What were your biggest inspirations in thinking about and then making The Voyage of Discovery?

I’ve always been inspired by the narratives of explorers and scientists such as James Cook, Bougainville, or Charles Darwin, as well as in the history of photography and in reports of mysterious events. For example, my photograph of a Filipino jacket is a reference to Captain James Cook, the 18th century British explorer who was stabbed to death in Hawaii during his exploration of the Pacific. But the picture is also connected to a famous photograph from 1864 of the shirt of the Mexican Emperor Maximilian after his assassination. It was the first constructed image of an object, and was used as evidence of the Emperor’s destruction and as documentation of the historic event. I’ve also found that Wolfgang Tillmans’s work has a strong influence on me. I’m particularly interested in the way he manages to both simplify and complexify vision at the same time.

Have you seen Massimiliano Gioni’s Encyclopædic show at the last Venice Biennale? It really reminded me of your book and the way you work.

I didn’t manage to see this edition of the Venice Biennale, but I was fascinated by The Encyclopædic Palace, Marino Auriti’s project of an imaginary museum containing all aspects of human knowledge. Similarly, The Voyage of Discovery deals with the desire to embrace everything, and the frustration linked to the impossibility of doing so. It questions the organisation and mechanisms of knowledge through which humanity attempts to comprehend the world, and itself. I tried to understand how specific photographs could conjure up general ideas and bring other images to one’s mind – how the imagination works to recognise a paradigm.

 

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© Carly Steinbrunn 2015 courtesy MACK

 

Of course, photography is a practice that has a lot to do with collecting and archiving — a photographer is a collector of moments, spaces, faces. The act of archiving is very similar to photographing because of its implication with memory. They both constitute means not to forget. While I was flipping the pages of The Voyage of Discovery I couldn’t stop thinking that you must really enjoy collecting stuff. I’m very curious to know if that’s true and what role the idea of archives and collections play in your book — especially nowadays, when the digital archive keeps changing and growing thanks to the internet.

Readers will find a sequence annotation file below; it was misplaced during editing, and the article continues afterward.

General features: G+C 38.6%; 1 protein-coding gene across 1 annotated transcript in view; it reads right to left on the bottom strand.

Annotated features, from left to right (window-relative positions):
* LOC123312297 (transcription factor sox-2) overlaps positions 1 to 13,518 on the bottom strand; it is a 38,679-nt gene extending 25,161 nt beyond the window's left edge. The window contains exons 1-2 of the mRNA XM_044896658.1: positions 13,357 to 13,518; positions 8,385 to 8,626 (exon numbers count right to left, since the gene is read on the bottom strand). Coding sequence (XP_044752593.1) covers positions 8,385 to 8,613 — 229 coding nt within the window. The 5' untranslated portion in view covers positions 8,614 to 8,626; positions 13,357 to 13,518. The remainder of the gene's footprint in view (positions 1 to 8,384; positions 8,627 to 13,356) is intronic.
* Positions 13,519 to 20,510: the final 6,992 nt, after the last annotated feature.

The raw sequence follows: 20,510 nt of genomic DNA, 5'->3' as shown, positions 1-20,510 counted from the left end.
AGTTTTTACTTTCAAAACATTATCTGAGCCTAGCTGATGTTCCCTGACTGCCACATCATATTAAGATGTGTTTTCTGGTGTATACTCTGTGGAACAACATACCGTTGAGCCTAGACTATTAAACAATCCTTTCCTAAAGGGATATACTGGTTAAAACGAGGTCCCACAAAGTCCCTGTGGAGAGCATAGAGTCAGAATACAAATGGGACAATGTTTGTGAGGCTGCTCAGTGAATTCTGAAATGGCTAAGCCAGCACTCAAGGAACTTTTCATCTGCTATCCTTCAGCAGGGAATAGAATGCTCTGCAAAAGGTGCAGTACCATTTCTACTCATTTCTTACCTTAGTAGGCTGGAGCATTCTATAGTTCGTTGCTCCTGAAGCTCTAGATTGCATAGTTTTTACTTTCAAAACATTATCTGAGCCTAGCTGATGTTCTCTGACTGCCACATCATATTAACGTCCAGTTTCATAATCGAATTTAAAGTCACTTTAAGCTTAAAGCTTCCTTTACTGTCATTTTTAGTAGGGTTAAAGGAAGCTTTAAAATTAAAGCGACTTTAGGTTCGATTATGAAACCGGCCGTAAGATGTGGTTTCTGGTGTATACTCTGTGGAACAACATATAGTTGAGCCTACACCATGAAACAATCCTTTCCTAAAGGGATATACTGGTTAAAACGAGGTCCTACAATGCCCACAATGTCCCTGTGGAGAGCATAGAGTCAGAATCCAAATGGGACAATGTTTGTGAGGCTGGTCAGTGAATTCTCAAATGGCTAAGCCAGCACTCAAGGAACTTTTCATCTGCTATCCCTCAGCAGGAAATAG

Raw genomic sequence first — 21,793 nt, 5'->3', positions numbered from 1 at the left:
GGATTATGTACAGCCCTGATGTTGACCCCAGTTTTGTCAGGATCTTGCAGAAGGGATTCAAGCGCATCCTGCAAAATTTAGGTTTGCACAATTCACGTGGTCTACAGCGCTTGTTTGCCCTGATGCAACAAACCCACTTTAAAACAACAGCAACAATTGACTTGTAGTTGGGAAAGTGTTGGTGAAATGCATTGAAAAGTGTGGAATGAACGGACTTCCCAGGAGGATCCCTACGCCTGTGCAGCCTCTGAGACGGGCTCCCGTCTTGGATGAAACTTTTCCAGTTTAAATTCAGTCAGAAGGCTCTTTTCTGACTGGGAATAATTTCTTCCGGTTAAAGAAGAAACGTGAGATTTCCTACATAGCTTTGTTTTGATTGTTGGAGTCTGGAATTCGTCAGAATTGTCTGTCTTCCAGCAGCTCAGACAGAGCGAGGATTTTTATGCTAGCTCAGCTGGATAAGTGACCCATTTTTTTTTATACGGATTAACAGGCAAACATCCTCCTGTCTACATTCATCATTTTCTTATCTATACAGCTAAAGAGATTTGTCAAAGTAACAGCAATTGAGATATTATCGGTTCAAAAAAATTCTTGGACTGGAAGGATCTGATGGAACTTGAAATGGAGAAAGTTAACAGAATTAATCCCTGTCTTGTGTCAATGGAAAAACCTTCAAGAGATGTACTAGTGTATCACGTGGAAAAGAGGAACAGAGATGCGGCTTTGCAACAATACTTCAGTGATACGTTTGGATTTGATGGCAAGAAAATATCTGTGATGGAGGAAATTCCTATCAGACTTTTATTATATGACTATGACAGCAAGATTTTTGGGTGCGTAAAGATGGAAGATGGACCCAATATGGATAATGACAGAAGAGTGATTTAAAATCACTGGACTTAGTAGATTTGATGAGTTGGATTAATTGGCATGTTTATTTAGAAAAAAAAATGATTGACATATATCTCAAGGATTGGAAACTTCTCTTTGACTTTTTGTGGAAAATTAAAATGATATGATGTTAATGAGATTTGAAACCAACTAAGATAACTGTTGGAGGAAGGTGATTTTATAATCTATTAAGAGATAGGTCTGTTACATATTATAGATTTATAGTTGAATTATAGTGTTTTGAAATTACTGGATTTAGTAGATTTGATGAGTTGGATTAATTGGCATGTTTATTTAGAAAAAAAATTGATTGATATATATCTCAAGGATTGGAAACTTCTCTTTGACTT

I draw a lot of inspiration from works which gather vast collections of images, such as Gerhard Richter’s Atlas, Waterfall Rapture by Tadanori Yokoo, or, in another way, Aby Warburg’s Mnemosyne Atlas. It is a wonderful challenge to try and grasp the logic behind Tadanori Yokoo’s juxtapositions of large quantities of postcards of waterfalls, or how Richter or Warburg organise and forge relationships between images that are worlds apart. The form of the atlas seems particularly relevant to display the richness, the division and the chaos of the world. It is also a meditation on the image itself. Warburg described his Mnemosyne Atlas as ‘a ghost story for adults’. He brilliantly created a new language, bringing the past into the present through his subjective vision and comprehension of the world.

Where did you find the images you’ve appropriated and edited with your personal photographs? Did you have a preferred place to go and look for images (libraries, markets etc) or was it a more unconscious process?